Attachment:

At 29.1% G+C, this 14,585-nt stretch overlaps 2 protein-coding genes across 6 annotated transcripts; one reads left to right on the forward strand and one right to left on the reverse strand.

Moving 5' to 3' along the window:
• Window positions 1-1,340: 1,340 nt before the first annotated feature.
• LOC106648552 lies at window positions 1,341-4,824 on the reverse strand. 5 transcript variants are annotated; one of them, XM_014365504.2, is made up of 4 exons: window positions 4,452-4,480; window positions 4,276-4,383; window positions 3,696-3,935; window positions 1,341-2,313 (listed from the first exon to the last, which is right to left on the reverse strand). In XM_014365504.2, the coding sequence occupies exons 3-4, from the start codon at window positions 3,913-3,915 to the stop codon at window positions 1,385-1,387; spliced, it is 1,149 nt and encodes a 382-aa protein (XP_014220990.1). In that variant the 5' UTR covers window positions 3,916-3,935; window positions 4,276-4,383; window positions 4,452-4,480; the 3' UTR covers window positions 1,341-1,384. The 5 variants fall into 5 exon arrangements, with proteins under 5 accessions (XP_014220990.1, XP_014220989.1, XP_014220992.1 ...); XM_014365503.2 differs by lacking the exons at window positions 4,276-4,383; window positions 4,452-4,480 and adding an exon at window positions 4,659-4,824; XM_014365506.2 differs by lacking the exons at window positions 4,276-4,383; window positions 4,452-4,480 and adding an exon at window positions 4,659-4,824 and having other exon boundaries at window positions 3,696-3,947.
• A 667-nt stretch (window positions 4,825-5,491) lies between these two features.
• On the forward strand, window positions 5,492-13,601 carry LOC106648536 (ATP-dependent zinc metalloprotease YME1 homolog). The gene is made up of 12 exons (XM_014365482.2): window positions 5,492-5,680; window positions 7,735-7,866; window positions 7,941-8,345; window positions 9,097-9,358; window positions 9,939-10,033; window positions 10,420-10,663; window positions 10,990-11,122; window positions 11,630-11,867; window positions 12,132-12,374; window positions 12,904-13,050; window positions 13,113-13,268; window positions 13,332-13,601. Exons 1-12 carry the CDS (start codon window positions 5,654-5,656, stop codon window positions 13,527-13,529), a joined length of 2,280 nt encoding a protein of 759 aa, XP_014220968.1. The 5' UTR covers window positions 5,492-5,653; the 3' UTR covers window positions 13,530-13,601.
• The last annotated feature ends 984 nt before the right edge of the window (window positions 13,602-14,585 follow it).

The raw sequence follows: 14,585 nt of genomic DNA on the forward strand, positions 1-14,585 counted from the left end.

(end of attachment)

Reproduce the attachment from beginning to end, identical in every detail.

At 29.1% G+C, this 14,585-nt stretch overlaps 2 protein-coding genes across 6 annotated transcripts; one reads left to right on the forward strand and one right to left on the reverse strand.

Moving 5' to 3' along the window:
• Window positions 1-1,340: 1,340 nt before the first annotated feature.
• LOC106648552 lies at window positions 1,341-4,824 on the reverse strand. 5 transcript variants are annotated; one of them, XM_014365504.2, is made up of 4 exons: window positions 4,452-4,480; window positions 4,276-4,383; window positions 3,696-3,935; window positions 1,341-2,313 (listed from the first exon to the last, which is right to left on the reverse strand). In XM_014365504.2, the coding sequence occupies exons 3-4, from the start codon at window positions 3,913-3,915 to the stop codon at window positions 1,385-1,387; spliced, it is 1,149 nt and encodes a 382-aa protein (XP_014220990.1). In that variant the 5' UTR covers window positions 3,916-3,935; window positions 4,276-4,383; window positions 4,452-4,480; the 3' UTR covers window positions 1,341-1,384. The 5 variants fall into 5 exon arrangements, with proteins under 5 accessions (XP_014220990.1, XP_014220989.1, XP_014220992.1 ...); XM_014365503.2 differs by lacking the exons at window positions 4,276-4,383; window positions 4,452-4,480 and adding an exon at window positions 4,659-4,824; XM_014365506.2 differs by lacking the exons at window positions 4,276-4,383; window positions 4,452-4,480 and adding an exon at window positions 4,659-4,824 and having other exon boundaries at window positions 3,696-3,947.
• A 667-nt stretch (window positions 4,825-5,491) lies between these two features.
• On the forward strand, window positions 5,492-13,601 carry LOC106648536 (ATP-dependent zinc metalloprotease YME1 homolog). The gene is made up of 12 exons (XM_014365482.2): window positions 5,492-5,680; window positions 7,735-7,866; window positions 7,941-8,345; window positions 9,097-9,358; window positions 9,939-10,033; window positions 10,420-10,663; window positions 10,990-11,122; window positions 11,630-11,867; window positions 12,132-12,374; window positions 12,904-13,050; window positions 13,113-13,268; window positions 13,332-13,601. Exons 1-12 carry the CDS (start codon window positions 5,654-5,656, stop codon window positions 13,527-13,529), a joined length of 2,280 nt encoding a protein of 759 aa, XP_014220968.1. The 5' UTR covers window positions 5,492-5,653; the 3' UTR covers window positions 13,530-13,601.
• The last annotated feature ends 984 nt before the right edge of the window (window positions 13,602-14,585 follow it).

The raw sequence follows: 14,585 nt of genomic DNA on the forward strand, positions 1-14,585 counted from the left end.